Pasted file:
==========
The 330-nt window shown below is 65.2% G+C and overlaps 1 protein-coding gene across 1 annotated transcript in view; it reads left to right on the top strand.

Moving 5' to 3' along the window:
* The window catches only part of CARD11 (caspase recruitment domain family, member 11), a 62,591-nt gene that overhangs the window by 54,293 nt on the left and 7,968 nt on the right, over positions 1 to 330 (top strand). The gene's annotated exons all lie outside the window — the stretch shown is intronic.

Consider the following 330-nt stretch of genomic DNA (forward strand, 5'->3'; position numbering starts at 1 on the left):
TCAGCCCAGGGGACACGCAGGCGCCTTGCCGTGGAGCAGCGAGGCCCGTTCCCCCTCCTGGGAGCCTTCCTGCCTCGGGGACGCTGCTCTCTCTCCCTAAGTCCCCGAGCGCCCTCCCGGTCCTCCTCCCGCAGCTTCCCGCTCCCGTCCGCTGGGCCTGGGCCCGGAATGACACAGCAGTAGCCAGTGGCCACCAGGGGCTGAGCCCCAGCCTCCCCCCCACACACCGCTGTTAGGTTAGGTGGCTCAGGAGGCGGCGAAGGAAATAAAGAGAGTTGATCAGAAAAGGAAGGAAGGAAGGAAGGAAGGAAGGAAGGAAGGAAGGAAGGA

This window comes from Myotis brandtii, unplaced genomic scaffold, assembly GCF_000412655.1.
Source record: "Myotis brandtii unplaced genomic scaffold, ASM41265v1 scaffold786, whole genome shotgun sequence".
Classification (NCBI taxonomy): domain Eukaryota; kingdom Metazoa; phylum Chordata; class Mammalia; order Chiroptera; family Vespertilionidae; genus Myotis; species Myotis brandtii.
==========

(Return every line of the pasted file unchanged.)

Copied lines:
The 330-nt window shown below is 65.2% G+C and overlaps 1 protein-coding gene across 1 annotated transcript in view; it reads left to right on the top strand.

Moving 5' to 3' along the window:
* The window catches only part of CARD11 (caspase recruitment domain family, member 11), a 62,591-nt gene that overhangs the window by 54,293 nt on the left and 7,968 nt on the right, over positions 1 to 330 (top strand). The gene's annotated exons all lie outside the window — the stretch shown is intronic.

Consider the following 330-nt stretch of genomic DNA (forward strand, 5'->3'; position numbering starts at 1 on the left):
TCAGCCCAGGGGACACGCAGGCGCCTTGCCGTGGAGCAGCGAGGCCCGTTCCCCCTCCTGGGAGCCTTCCTGCCTCGGGGACGCTGCTCTCTCTCCCTAAGTCCCCGAGCGCCCTCCCGGTCCTCCTCCCGCAGCTTCCCGCTCCCGTCCGCTGGGCCTGGGCCCGGAATGACACAGCAGTAGCCAGTGGCCACCAGGGGCTGAGCCCCAGCCTCCCCCCCACACACCGCTGTTAGGTTAGGTGGCTCAGGAGGCGGCGAAGGAAATAAAGAGAGTTGATCAGAAAAGGAAGGAAGGAAGGAAGGAAGGAAGGAAGGAAGGAAGGAAGGA

This window comes from Myotis brandtii, unplaced genomic scaffold, assembly GCF_000412655.1.
Source record: "Myotis brandtii unplaced genomic scaffold, ASM41265v1 scaffold786, whole genome shotgun sequence".
Classification (NCBI taxonomy): domain Eukaryota; kingdom Metazoa; phylum Chordata; class Mammalia; order Chiroptera; family Vespertilionidae; genus Myotis; species Myotis brandtii.